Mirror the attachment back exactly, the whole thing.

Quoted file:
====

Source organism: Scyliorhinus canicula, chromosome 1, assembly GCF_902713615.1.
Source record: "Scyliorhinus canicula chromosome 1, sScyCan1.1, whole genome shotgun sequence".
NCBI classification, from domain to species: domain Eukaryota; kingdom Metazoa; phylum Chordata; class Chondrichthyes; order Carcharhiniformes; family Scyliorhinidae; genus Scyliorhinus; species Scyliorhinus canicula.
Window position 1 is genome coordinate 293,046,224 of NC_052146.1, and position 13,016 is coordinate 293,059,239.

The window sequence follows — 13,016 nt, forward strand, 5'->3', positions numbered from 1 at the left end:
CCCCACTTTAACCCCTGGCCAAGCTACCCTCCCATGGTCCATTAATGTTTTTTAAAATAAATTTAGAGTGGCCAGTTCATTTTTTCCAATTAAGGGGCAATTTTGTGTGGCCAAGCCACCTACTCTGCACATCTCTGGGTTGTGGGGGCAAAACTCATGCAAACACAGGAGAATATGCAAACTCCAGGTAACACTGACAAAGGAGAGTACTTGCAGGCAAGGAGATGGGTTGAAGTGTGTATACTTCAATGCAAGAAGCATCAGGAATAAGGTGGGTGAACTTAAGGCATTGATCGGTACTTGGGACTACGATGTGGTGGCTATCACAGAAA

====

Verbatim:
Source organism: Scyliorhinus canicula, chromosome 1, assembly GCF_902713615.1.
Source record: "Scyliorhinus canicula chromosome 1, sScyCan1.1, whole genome shotgun sequence".
NCBI classification, from domain to species: domain Eukaryota; kingdom Metazoa; phylum Chordata; class Chondrichthyes; order Carcharhiniformes; family Scyliorhinidae; genus Scyliorhinus; species Scyliorhinus canicula.
Window position 1 is genome coordinate 293,046,224 of NC_052146.1, and position 13,016 is coordinate 293,059,239.

The window sequence follows — 13,016 nt, forward strand, 5'->3', positions numbered from 1 at the left end:
CCCCACTTTAACCCCTGGCCAAGCTACCCTCCCATGGTCCATTAATGTTTTTTAAAATAAATTTAGAGTGGCCAGTTCATTTTTTCCAATTAAGGGGCAATTTTGTGTGGCCAAGCCACCTACTCTGCACATCTCTGGGTTGTGGGGGCAAAACTCATGCAAACACAGGAGAATATGCAAACTCCAGGTAACACTGACAAAGGAGAGTACTTGCAGGCAAGGAGATGGGTTGAAGTGTGTATACTTCAATGCAAGAAGCATCAGGAATAAGGTGGGTGAACTTAAGGCATTGATCGGTACTTGGGACTACGATGTGGTGGCTATCACAGAAA